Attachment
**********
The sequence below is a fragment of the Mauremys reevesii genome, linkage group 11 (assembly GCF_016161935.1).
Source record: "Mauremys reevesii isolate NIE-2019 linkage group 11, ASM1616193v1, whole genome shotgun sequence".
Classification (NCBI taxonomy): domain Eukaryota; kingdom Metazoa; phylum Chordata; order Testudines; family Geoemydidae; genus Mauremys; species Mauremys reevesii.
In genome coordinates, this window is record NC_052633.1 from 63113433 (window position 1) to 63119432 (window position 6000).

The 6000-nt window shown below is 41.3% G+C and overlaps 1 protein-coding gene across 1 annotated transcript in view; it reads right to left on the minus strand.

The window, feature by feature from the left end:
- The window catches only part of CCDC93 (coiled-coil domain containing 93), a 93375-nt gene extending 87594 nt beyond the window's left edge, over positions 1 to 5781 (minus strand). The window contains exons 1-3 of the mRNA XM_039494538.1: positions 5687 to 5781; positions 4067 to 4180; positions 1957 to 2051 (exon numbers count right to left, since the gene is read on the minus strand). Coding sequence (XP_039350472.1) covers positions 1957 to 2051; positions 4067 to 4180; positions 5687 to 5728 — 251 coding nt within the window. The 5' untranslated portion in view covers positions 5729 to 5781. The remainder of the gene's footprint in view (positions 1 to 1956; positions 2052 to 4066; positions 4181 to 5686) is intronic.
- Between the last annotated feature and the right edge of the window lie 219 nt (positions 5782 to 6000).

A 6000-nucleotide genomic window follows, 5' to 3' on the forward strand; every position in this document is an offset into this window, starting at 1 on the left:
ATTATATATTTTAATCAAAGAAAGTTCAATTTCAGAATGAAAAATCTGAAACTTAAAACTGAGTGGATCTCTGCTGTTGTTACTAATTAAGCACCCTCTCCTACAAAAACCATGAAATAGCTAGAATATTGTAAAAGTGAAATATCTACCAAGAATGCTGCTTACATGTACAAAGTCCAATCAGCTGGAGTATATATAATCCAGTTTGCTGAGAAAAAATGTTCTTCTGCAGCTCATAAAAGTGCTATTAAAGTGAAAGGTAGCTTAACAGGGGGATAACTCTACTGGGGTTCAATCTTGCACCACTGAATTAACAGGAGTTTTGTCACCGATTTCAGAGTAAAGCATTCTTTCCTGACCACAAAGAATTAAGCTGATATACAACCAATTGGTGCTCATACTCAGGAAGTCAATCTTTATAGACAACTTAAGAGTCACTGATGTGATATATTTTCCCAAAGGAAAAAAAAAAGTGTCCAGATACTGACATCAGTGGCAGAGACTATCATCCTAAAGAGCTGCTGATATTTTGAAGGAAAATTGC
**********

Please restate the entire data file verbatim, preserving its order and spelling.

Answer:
The sequence below is a fragment of the Mauremys reevesii genome, linkage group 11 (assembly GCF_016161935.1).
Source record: "Mauremys reevesii isolate NIE-2019 linkage group 11, ASM1616193v1, whole genome shotgun sequence".
Classification (NCBI taxonomy): domain Eukaryota; kingdom Metazoa; phylum Chordata; order Testudines; family Geoemydidae; genus Mauremys; species Mauremys reevesii.
In genome coordinates, this window is record NC_052633.1 from 63113433 (window position 1) to 63119432 (window position 6000).

The 6000-nt window shown below is 41.3% G+C and overlaps 1 protein-coding gene across 1 annotated transcript in view; it reads right to left on the minus strand.

The window, feature by feature from the left end:
- The window catches only part of CCDC93 (coiled-coil domain containing 93), a 93375-nt gene extending 87594 nt beyond the window's left edge, over positions 1 to 5781 (minus strand). The window contains exons 1-3 of the mRNA XM_039494538.1: positions 5687 to 5781; positions 4067 to 4180; positions 1957 to 2051 (exon numbers count right to left, since the gene is read on the minus strand). Coding sequence (XP_039350472.1) covers positions 1957 to 2051; positions 4067 to 4180; positions 5687 to 5728 — 251 coding nt within the window. The 5' untranslated portion in view covers positions 5729 to 5781. The remainder of the gene's footprint in view (positions 1 to 1956; positions 2052 to 4066; positions 4181 to 5686) is intronic.
- Between the last annotated feature and the right edge of the window lie 219 nt (positions 5782 to 6000).

A 6000-nucleotide genomic window follows, 5' to 3' on the forward strand; every position in this document is an offset into this window, starting at 1 on the left:
ATTATATATTTTAATCAAAGAAAGTTCAATTTCAGAATGAAAAATCTGAAACTTAAAACTGAGTGGATCTCTGCTGTTGTTACTAATTAAGCACCCTCTCCTACAAAAACCATGAAATAGCTAGAATATTGTAAAAGTGAAATATCTACCAAGAATGCTGCTTACATGTACAAAGTCCAATCAGCTGGAGTATATATAATCCAGTTTGCTGAGAAAAAATGTTCTTCTGCAGCTCATAAAAGTGCTATTAAAGTGAAAGGTAGCTTAACAGGGGGATAACTCTACTGGGGTTCAATCTTGCACCACTGAATTAACAGGAGTTTTGTCACCGATTTCAGAGTAAAGCATTCTTTCCTGACCACAAAGAATTAAGCTGATATACAACCAATTGGTGCTCATACTCAGGAAGTCAATCTTTATAGACAACTTAAGAGTCACTGATGTGATATATTTTCCCAAAGGAAAAAAAAAAGTGTCCAGATACTGACATCAGTGGCAGAGACTATCATCCTAAAGAGCTGCTGATATTTTGAAGGAAAATTGC